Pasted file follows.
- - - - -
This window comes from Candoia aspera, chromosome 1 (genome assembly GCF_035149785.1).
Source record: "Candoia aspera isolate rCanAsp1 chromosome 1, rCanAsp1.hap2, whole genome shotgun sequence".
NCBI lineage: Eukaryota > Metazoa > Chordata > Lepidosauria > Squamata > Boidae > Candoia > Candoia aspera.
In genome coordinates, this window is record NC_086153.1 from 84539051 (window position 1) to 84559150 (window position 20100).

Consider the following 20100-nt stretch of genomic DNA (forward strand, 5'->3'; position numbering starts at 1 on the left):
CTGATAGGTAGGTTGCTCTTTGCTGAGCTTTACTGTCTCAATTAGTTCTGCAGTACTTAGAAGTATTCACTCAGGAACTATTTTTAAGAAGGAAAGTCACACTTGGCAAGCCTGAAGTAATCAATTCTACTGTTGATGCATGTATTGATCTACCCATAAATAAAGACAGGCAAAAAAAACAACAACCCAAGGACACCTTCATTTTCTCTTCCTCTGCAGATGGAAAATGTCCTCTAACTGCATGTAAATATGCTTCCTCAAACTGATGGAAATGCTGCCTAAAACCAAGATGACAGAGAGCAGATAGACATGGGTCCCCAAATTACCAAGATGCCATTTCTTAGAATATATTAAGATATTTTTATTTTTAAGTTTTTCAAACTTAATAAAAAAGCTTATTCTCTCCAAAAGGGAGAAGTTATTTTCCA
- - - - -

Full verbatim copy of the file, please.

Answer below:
This window comes from Candoia aspera, chromosome 1 (genome assembly GCF_035149785.1).
Source record: "Candoia aspera isolate rCanAsp1 chromosome 1, rCanAsp1.hap2, whole genome shotgun sequence".
NCBI lineage: Eukaryota > Metazoa > Chordata > Lepidosauria > Squamata > Boidae > Candoia > Candoia aspera.
In genome coordinates, this window is record NC_086153.1 from 84539051 (window position 1) to 84559150 (window position 20100).

Consider the following 20100-nt stretch of genomic DNA (forward strand, 5'->3'; position numbering starts at 1 on the left):
CTGATAGGTAGGTTGCTCTTTGCTGAGCTTTACTGTCTCAATTAGTTCTGCAGTACTTAGAAGTATTCACTCAGGAACTATTTTTAAGAAGGAAAGTCACACTTGGCAAGCCTGAAGTAATCAATTCTACTGTTGATGCATGTATTGATCTACCCATAAATAAAGACAGGCAAAAAAAACAACAACCCAAGGACACCTTCATTTTCTCTTCCTCTGCAGATGGAAAATGTCCTCTAACTGCATGTAAATATGCTTCCTCAAACTGATGGAAATGCTGCCTAAAACCAAGATGACAGAGAGCAGATAGACATGGGTCCCCAAATTACCAAGATGCCATTTCTTAGAATATATTAAGATATTTTTATTTTTAAGTTTTTCAAACTTAATAAAAAAGCTTATTCTCTCCAAAAGGGAGAAGTTATTTTCCA